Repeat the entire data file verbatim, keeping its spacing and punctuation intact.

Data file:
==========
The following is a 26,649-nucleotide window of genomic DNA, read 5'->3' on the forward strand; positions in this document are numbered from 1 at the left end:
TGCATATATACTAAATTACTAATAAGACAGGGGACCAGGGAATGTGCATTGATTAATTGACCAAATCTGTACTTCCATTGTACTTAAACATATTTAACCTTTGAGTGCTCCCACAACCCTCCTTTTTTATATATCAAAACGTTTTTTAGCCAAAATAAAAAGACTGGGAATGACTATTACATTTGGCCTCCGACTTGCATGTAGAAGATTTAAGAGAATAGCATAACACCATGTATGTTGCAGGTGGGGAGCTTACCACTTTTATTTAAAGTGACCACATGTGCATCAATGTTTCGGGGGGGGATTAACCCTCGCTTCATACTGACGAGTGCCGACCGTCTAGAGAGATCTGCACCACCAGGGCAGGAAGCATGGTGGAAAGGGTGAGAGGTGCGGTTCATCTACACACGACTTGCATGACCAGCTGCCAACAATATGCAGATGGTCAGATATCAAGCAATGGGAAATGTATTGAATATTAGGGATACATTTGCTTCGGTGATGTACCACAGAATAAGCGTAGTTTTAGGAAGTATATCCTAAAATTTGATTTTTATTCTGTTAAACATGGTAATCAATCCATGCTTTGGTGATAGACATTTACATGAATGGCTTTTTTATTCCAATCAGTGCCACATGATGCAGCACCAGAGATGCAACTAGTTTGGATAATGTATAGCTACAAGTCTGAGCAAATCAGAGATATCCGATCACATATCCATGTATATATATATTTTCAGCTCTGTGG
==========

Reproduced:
The following is a 26,649-nucleotide window of genomic DNA, read 5'->3' on the forward strand; positions in this document are numbered from 1 at the left end:
TGCATATATACTAAATTACTAATAAGACAGGGGACCAGGGAATGTGCATTGATTAATTGACCAAATCTGTACTTCCATTGTACTTAAACATATTTAACCTTTGAGTGCTCCCACAACCCTCCTTTTTTATATATCAAAACGTTTTTTAGCCAAAATAAAAAGACTGGGAATGACTATTACATTTGGCCTCCGACTTGCATGTAGAAGATTTAAGAGAATAGCATAACACCATGTATGTTGCAGGTGGGGAGCTTACCACTTTTATTTAAAGTGACCACATGTGCATCAATGTTTCGGGGGGGGATTAACCCTCGCTTCATACTGACGAGTGCCGACCGTCTAGAGAGATCTGCACCACCAGGGCAGGAAGCATGGTGGAAAGGGTGAGAGGTGCGGTTCATCTACACACGACTTGCATGACCAGCTGCCAACAATATGCAGATGGTCAGATATCAAGCAATGGGAAATGTATTGAATATTAGGGATACATTTGCTTCGGTGATGTACCACAGAATAAGCGTAGTTTTAGGAAGTATATCCTAAAATTTGATTTTTATTCTGTTAAACATGGTAATCAATCCATGCTTTGGTGATAGACATTTACATGAATGGCTTTTTTATTCCAATCAGTGCCACATGATGCAGCACCAGAGATGCAACTAGTTTGGATAATGTATAGCTACAAGTCTGAGCAAATCAGAGATATCCGATCACATATCCATGTATATATATATTTTCAGCTCTGTGG